For the overall most sustainable salmon, choose wild Alaskan salmon, says Kimberly Warner, a senior scientist at Oceana, a nonprofit focused on ocean conservation. “Wild Alaskan salmon are managed well in the U.S.,” she says. It’s expensive, but you’ll be getting an especially good deal during the summer salmon season (and buying fish in season means the fish is most likely to be honestly labeled, she says).

But don’t forget: not every fish worth eating comes on ice. “Virtually all canned salmon is wild-caught in Alaska,” Fitzgerald says, “so you can get all of the environmental and health benefits for just a few dollars.”

salmon
Illustration by Lon Tweeten for TIME

Read Next: Should I Eat Tilapia?

TIME Sex/Relationships

Couples Who Do This Together Are Happier

A study shows that giggling in tandem is a good indicator the relationship's going to last.

Study after study has shown that laughing is good for the soul. But now we know something else: sharing giggles with a romantic partner keeps the lovey-dovey feelings going, according to a study published in the journal Personal Relationships.

Laura Kurtz, a social psychologist from the University of North Carolina, has long been fascinated by the idea of shared laughter in romantic relationships. “We can all think of a time when we were laughing and the person next to us just sat there totally silent,” she says. “All of a sudden that one moment takes a nosedive. We wonder why the other person isn’t laughing, what’s wrong with them, or maybe what’s wrong with us, and what might that mean for our relationship.”

Kurtz set out to figure out the laugh-love connection by collecting 77 heterosexual pairs (154 people total) who had been in a relationship for an average of 4 years. She and her team did video recordings of them recalling how they first met. Meanwhile, her team counted instances of spontaneous laughing, measured when the couple laughed together as well as how long that instant lasted. Each couple also completed a survey about their relational closeness.

“In general, couples who laugh more together tend to have higher-quality relationships,” she says. “We can refer to shared laughter as an indicator of greater relationship quality.”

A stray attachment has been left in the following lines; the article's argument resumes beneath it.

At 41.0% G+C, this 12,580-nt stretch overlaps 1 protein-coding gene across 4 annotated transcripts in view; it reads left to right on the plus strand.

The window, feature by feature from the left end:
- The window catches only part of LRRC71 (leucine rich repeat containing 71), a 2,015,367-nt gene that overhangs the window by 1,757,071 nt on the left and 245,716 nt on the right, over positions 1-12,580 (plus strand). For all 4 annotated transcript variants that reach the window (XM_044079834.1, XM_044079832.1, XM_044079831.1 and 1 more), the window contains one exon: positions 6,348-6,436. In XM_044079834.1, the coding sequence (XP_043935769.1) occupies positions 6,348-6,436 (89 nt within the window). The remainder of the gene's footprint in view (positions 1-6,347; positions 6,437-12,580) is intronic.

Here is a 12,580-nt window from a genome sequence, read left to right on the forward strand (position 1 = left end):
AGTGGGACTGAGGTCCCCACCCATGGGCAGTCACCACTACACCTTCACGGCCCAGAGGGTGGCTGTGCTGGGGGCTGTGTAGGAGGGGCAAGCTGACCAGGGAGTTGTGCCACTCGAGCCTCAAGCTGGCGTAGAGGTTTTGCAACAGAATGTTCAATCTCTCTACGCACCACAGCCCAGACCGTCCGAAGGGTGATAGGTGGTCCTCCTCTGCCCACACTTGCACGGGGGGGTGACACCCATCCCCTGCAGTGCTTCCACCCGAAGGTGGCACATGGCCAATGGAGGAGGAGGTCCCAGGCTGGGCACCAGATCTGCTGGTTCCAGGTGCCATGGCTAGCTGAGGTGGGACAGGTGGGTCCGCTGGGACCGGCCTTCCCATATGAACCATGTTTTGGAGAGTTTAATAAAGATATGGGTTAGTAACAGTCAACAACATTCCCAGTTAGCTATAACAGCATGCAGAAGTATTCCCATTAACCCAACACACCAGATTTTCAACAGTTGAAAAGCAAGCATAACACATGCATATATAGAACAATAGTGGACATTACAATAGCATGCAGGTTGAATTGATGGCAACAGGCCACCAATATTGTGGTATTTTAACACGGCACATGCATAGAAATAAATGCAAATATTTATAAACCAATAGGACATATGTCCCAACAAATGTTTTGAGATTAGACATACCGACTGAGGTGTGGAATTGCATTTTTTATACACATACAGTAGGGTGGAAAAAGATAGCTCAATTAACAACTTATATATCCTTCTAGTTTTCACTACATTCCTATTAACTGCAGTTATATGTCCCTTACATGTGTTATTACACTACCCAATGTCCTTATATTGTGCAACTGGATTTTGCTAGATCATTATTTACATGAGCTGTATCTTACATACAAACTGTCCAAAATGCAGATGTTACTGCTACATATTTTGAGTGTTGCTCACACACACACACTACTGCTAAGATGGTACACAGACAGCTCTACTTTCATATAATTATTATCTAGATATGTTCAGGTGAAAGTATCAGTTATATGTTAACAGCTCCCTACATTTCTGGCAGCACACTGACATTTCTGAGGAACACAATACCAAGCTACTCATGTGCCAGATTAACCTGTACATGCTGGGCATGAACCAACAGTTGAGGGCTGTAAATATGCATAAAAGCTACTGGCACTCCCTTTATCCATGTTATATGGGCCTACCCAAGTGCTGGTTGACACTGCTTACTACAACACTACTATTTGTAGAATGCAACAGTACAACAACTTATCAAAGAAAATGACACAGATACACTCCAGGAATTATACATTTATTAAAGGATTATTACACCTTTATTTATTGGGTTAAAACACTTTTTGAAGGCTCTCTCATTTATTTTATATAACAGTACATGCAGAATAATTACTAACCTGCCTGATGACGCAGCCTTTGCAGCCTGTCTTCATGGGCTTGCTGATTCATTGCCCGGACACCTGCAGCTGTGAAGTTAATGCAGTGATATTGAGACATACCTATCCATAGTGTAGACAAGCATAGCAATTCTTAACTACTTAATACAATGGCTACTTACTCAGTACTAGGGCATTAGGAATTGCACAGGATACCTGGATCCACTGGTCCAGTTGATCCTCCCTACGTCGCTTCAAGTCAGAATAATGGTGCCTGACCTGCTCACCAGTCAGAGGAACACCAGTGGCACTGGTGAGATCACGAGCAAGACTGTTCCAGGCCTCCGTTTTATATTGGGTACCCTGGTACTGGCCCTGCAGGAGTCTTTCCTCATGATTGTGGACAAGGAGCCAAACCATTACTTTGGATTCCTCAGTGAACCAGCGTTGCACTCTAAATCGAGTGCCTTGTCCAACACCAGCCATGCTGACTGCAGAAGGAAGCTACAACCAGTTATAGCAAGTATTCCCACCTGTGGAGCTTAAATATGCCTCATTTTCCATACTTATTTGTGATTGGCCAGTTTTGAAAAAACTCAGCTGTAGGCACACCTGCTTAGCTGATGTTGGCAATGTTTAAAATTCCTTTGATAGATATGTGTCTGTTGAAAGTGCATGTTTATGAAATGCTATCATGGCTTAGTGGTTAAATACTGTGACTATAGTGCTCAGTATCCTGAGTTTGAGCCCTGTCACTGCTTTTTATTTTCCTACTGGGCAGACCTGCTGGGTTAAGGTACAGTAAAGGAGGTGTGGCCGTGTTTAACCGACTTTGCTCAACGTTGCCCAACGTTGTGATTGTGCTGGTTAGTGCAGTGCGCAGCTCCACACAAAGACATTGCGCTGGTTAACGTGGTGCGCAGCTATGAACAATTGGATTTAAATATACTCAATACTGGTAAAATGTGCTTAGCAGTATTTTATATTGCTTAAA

It seems common sense that people who laugh together are likely happier couples, and that happier couples would have a longer, healthier, more vital relationship—but the role that laughter plays isn’t often center stage. “Despite how intuitive this distinction may seem, there’s very little research out there on laughter’s relational influence within a social context,” Kurtz says. “Most of the existing work documents laughter’s relevance to individual outcomes or neglects to take the surrounding social context into account.”

Kurtz noted that some gender patterns emerged that have been reported by previous studies. “Women laughed more than males,” she notes. “And men’s laughs are more contagious: When men laugh, they are 1.73 times more likely to make their partner laugh.”

There’s also evidence that laughing together is a supportive activity. “Participants who laughed more with their partners during a recorded conversation in the lab tended to also report feeling closer to and more supported by their partners,” she says. On the flip side, awkward chuckles, stunted grins and fake guffaws all are flags that there may be something amiss.

This harkens back to a classic psychological experiment conducted in 1992, where 52 couples were recorded telling their personal, shared histories. The team noted whether the couples were positive and effusive or were more withdrawn and tired in telling these stories, then checked in with the couples three years later. They saw a correlation in how couples told stories about their past and the success of their partnership: the more giddy the couple was about a story, the more likely they remained together; the less enthusiastic the couple was, the more likely the couple’s partnership had crumbled.

While there are cultural differences in laughter display—Kurtz says that Eastern cultures tend to display appreciation with close-mouthed smiles, not the heartier, toothy laughs that are more Western—there’s no question that laughter is important. “Moments of shared laughter are potent for a relationship,” she says. “They bring a couple closer together.”

TIME Cancer

Genetic Test Impacts Chemo Choices In Surprising Ways

568857577
Maciej Frolow—Getty Images

A study investigates for the first time how a gene-based test is affecting women’s decisions to get chemotherapy

In the new era of personalized medicine, having more information on hand is considered the ideal situation for making more customized, and ideally, effective decisions about medical care.

And in a new study of breast cancer patients, researchers show that a relatively new genetic test for evaluating tumors is doing just that. It’s just that the test isn’t necessarily leading to the decisions that experts expected.

The Oncotype DX Breast Cancer Assay is a test approved by the U.S. Food and Drug Administration to help women decide how likely their breast cancer is to recur. The score, from zero to 100, is for women with breast tumors that have not spread to the lymph nodes. It places women on a scale of probability, based on an analysis of 21 genes in her tumor. Most doctors and patients use the score to decide, in part, whether the woman should receive chemotherapy following surgery.